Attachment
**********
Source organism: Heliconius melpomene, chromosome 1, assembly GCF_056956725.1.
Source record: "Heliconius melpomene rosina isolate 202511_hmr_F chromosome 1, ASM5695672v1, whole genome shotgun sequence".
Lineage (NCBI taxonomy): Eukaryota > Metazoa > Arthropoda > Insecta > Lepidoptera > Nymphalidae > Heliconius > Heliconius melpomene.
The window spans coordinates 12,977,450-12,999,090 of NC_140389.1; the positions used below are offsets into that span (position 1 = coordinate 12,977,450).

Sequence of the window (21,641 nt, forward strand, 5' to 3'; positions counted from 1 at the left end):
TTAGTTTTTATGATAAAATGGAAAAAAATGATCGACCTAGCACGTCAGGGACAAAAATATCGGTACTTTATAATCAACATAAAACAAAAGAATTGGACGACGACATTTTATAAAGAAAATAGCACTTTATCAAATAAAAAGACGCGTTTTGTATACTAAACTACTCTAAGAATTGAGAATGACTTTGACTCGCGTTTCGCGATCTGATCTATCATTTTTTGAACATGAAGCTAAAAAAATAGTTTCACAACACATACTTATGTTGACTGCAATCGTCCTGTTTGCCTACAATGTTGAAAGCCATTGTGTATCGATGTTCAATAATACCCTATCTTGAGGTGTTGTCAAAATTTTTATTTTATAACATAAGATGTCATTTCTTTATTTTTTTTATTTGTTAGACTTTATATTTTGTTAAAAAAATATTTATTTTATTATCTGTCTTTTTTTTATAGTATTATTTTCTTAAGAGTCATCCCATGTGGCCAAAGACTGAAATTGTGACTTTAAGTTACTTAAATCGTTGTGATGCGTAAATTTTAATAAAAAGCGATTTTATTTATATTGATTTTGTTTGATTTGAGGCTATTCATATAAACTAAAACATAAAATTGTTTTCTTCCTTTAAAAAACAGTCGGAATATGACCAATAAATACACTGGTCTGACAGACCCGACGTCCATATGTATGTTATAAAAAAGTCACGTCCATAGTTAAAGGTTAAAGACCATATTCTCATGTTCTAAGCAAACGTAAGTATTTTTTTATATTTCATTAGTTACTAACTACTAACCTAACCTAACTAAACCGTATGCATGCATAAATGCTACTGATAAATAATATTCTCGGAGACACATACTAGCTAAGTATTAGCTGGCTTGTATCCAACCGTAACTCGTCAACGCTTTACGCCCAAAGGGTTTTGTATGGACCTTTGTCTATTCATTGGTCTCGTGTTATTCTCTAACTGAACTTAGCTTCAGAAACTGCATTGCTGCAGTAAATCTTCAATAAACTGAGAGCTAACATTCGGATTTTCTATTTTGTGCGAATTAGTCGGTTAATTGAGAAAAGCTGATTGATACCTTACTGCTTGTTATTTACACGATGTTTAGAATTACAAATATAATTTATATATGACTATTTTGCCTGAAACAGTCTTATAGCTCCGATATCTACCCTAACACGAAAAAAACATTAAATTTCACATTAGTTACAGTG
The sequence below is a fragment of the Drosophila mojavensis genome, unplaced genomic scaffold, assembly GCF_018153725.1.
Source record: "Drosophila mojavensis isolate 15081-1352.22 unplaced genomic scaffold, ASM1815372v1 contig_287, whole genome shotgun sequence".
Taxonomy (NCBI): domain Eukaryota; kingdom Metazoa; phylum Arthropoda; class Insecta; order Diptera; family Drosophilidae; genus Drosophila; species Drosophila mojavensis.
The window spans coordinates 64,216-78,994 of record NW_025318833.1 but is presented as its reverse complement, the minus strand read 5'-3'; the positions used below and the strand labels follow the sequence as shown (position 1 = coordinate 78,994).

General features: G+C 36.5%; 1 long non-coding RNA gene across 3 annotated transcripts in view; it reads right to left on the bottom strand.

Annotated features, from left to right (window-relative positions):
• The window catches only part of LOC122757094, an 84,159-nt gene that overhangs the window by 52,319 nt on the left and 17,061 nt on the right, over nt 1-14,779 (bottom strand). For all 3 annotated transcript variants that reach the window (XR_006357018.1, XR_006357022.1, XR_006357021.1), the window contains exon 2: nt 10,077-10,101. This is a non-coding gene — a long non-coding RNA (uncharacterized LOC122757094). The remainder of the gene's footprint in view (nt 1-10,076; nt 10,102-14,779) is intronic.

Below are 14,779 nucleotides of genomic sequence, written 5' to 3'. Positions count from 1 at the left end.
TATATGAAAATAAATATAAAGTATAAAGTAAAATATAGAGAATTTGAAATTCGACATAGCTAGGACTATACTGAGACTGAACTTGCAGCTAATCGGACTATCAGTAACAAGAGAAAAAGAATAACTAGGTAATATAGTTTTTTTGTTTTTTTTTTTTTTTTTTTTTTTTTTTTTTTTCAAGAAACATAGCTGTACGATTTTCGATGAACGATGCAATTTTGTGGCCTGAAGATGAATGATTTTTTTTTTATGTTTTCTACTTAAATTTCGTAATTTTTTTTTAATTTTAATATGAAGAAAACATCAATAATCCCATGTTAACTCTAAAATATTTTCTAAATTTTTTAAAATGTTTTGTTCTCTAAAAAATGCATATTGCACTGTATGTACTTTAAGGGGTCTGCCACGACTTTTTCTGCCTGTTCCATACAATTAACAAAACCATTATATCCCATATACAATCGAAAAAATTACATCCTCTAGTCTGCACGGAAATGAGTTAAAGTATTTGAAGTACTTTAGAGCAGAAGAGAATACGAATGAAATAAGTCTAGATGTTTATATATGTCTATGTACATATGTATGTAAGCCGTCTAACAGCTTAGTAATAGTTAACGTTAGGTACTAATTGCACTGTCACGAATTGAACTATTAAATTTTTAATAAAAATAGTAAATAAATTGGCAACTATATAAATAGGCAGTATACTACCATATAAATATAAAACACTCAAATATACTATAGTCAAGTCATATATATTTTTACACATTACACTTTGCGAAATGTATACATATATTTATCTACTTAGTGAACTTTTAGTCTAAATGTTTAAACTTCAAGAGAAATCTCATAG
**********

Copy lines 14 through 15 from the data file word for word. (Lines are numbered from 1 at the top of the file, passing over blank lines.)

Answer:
Below are 14,779 nucleotides of genomic sequence, written 5' to 3'. Positions count from 1 at the left end.
TATATGAAAATAAATATAAAGTATAAAGTAAAATATAGAGAATTTGAAATTCGACATAGCTAGGACTATACTGAGACTGAACTTGCAGCTAATCGGACTATCAGTAACAAGAGAAAAAGAATAACTAGGTAATATAGTTTTTTTGTTTTTTTTTTTTTTTTTTTTTTTTTTTTTTTTCAAGAAACATAGCTGTACGATTTTCGATGAACGATGCAATTTTGTGGCCTGAAGATGAATGATTTTTTTTTTATGTTTTCTACTTAAATTTCGTAATTTTTTTTTAATTTTAATATGAAGAAAACATCAATAATCCCATGTTAACTCTAAAATATTTTCTAAATTTTTTAAAATGTTTTGTTCTCTAAAAAATGCATATTGCACTGTATGTACTTTAAGGGGTCTGCCACGACTTTTTCTGCCTGTTCCATACAATTAACAAAACCATTATATCCCATATACAATCGAAAAAATTACATCCTCTAGTCTGCACGGAAATGAGTTAAAGTATTTGAAGTACTTTAGAGCAGAAGAGAATACGAATGAAATAAGTCTAGATGTTTATATATGTCTATGTACATATGTATGTAAGCCGTCTAACAGCTTAGTAATAGTTAACGTTAGGTACTAATTGCACTGTCACGAATTGAACTATTAAATTTTTAATAAAAATAGTAAATAAATTGGCAACTATATAAATAGGCAGTATACTACCATATAAATATAAAACACTCAAATATACTATAGTCAAGTCATATATATTTTTACACATTACACTTTGCGAAATGTATACATATATTTATCTACTTAGTGAACTTTTAGTCTAAATGTTTAAACTTCAAGAGAAATCTCATAG